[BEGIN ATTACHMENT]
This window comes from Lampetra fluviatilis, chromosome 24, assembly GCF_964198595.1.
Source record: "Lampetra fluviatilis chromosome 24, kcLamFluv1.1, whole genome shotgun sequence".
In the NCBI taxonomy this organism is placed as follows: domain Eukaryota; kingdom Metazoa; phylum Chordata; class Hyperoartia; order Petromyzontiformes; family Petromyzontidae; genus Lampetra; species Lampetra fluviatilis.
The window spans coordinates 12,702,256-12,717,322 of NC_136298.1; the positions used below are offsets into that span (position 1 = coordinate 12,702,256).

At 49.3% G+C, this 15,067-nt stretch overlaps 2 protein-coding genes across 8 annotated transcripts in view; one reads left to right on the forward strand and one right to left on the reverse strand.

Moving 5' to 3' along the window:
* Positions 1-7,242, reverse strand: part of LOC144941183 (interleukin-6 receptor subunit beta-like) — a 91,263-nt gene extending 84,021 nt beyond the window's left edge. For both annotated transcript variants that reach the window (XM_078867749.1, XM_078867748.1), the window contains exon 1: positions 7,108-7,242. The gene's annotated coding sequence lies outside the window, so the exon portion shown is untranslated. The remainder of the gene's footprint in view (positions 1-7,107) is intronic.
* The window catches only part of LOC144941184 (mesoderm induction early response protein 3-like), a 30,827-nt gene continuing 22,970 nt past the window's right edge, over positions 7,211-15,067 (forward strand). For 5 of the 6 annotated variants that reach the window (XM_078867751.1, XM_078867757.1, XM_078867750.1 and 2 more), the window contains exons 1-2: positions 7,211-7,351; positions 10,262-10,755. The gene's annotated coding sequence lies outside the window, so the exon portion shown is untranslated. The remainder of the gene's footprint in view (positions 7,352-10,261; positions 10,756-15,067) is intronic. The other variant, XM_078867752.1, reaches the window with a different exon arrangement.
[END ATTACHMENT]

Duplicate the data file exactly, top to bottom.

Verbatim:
This window comes from Lampetra fluviatilis, chromosome 24, assembly GCF_964198595.1.
Source record: "Lampetra fluviatilis chromosome 24, kcLamFluv1.1, whole genome shotgun sequence".
In the NCBI taxonomy this organism is placed as follows: domain Eukaryota; kingdom Metazoa; phylum Chordata; class Hyperoartia; order Petromyzontiformes; family Petromyzontidae; genus Lampetra; species Lampetra fluviatilis.
The window spans coordinates 12,702,256-12,717,322 of NC_136298.1; the positions used below are offsets into that span (position 1 = coordinate 12,702,256).

At 49.3% G+C, this 15,067-nt stretch overlaps 2 protein-coding genes across 8 annotated transcripts in view; one reads left to right on the forward strand and one right to left on the reverse strand.

Moving 5' to 3' along the window:
* Positions 1-7,242, reverse strand: part of LOC144941183 (interleukin-6 receptor subunit beta-like) — a 91,263-nt gene extending 84,021 nt beyond the window's left edge. For both annotated transcript variants that reach the window (XM_078867749.1, XM_078867748.1), the window contains exon 1: positions 7,108-7,242. The gene's annotated coding sequence lies outside the window, so the exon portion shown is untranslated. The remainder of the gene's footprint in view (positions 1-7,107) is intronic.
* The window catches only part of LOC144941184 (mesoderm induction early response protein 3-like), a 30,827-nt gene continuing 22,970 nt past the window's right edge, over positions 7,211-15,067 (forward strand). For 5 of the 6 annotated variants that reach the window (XM_078867751.1, XM_078867757.1, XM_078867750.1 and 2 more), the window contains exons 1-2: positions 7,211-7,351; positions 10,262-10,755. The gene's annotated coding sequence lies outside the window, so the exon portion shown is untranslated. The remainder of the gene's footprint in view (positions 7,352-10,261; positions 10,756-15,067) is intronic. The other variant, XM_078867752.1, reaches the window with a different exon arrangement.